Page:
Anyone has the right to access and obtain copies of a public entity’s records, regardless of where they live.
A request must reasonably identify specific records. The request can be made by any available medium – such as phone, email, mail – or in person, and does not have to be in writing.
- A request for information is not a request for a record.
When a public entity receives a request for records, it must respond within a reasonable time, either by providing the records or by citing the legal authority for denying the request.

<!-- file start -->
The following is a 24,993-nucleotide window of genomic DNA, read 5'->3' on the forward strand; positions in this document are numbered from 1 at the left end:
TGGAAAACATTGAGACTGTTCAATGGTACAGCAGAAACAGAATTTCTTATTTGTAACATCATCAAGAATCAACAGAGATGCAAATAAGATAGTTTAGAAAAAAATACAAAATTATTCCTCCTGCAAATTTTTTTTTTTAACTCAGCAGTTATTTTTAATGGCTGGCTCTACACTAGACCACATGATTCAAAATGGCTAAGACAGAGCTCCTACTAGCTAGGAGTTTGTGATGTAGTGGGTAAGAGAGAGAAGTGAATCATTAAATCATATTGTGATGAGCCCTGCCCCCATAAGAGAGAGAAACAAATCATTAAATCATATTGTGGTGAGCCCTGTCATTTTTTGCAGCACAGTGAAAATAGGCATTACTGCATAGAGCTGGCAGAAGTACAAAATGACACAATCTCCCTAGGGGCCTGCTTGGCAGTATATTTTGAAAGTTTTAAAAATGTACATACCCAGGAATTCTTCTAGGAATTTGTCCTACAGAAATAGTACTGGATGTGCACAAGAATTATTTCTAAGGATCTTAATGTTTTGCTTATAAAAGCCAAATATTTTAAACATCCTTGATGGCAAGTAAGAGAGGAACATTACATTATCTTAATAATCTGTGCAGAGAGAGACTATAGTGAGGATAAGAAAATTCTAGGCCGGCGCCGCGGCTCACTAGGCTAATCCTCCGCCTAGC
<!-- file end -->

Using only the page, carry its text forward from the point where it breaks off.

- What is “reasonable” depends on many factors, including the amount and type of records you requested.
If asked, the entity must put a denial in writing. A public entity can charge for providing records, and may require payment of any estimated charges before fulfilling an open record request.
- A public entity has no obligation to respond to requests for information or to questions about its duties and functions, to explain its decisions or the content of any of its records, to create or compile records, or to convert existing records to another format.
- The courts are not subject to the open records laws. Certain records of the state’s legislature are not subject to disclosure.
Find more detailed information in the Open Records Guide.